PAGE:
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Alzheimer Drug Data Slam Elan, Wyeth

The drug stocks tumble on weak results from a much-anticipated phase II study of bapineuzumab.

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CHICAGO -- Alzheimer's patients did not benefit from treatment with






experimental drug bapineuzumab, according to data from a phase II study presented Tuesday evening at a closely watched Alzheimer's disease conference.

But Elan and Wyeth called the results "encouraging" and said the data support the decision to conduct ongoing phase III studies because a segment of patients in the study lacking a higher genetic risk for developing Alzheimer's did benefit from bapineuzumab treatment.

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Shares of Elan were sinking $6.63, or 19.6%, to $27.12 in recent after-hours trading Tuesday. Wyeth shares were falling $5.06, or 11.2%, to $40.05.

The phase II bapineuzumab data were presented in full at the International Conference for Alzheimer's Disease, following an announcement in June by Elan and Wyeth that the study produced mixed results.

The phase II study enrolled 234 patients with mild to moderate Alzheimer's disease; 229 of which were randomized to receive injections of four doses of bapineuzumab or a placebo.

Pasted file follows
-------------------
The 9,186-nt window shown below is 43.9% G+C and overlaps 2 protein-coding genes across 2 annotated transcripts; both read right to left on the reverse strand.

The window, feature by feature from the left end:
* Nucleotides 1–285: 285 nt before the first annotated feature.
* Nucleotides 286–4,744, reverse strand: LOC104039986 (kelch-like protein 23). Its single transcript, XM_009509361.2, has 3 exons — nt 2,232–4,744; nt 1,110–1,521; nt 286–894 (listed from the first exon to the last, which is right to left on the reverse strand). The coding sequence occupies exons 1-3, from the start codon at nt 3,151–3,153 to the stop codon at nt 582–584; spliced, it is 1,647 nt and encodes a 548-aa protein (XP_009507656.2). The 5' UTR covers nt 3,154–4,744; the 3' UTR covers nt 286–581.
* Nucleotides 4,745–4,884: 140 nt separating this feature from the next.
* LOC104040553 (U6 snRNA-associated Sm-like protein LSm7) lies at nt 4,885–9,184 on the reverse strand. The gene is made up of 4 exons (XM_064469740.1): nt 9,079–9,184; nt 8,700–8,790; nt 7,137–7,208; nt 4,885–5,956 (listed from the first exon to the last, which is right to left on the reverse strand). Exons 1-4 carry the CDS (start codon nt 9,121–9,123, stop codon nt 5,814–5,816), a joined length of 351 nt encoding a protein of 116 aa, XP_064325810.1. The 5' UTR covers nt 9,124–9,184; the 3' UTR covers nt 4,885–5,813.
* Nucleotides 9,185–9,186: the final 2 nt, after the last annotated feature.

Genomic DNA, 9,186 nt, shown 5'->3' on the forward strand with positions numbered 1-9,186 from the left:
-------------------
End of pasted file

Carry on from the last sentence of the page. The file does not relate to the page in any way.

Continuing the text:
Patients treated with bapineuzumab recorded a 2.3-point improvement over placebo on the ADAS-cog test, a measure of cognitive function. The result was not statistically significant. Likewise, bapineuzumab patients did not perform better on a functional endpoint, the Disability Assessment Scale for Dimentia.

Elan and Wyeth broke down the phase II study based on two, retrospectively defined subgroups - patients with and without a gene called ApoE4. Patients who are non-carriers of the ApoE4 gene are not at an increased risk for developing Alzheimer's.

In these non-carrier patients, treatment with bapineuzumab compared to placebo resulted in a statistically significant, five-point benefit in the ADAS-cog score. Other measures of cognition and function were also statistically significantly improved in favor of bapineuzumab.

There was no benefit for ApoE4 carrier patients treated with bapineuzumab.

Adam Feuerstein writes regularly for In keeping with TSC's editorial policy, he doesn't own or short individual stocks, although he owns stock in He also doesn't invest in hedge funds or other private investment partnerships. Feuerstein appreciates your feedback;

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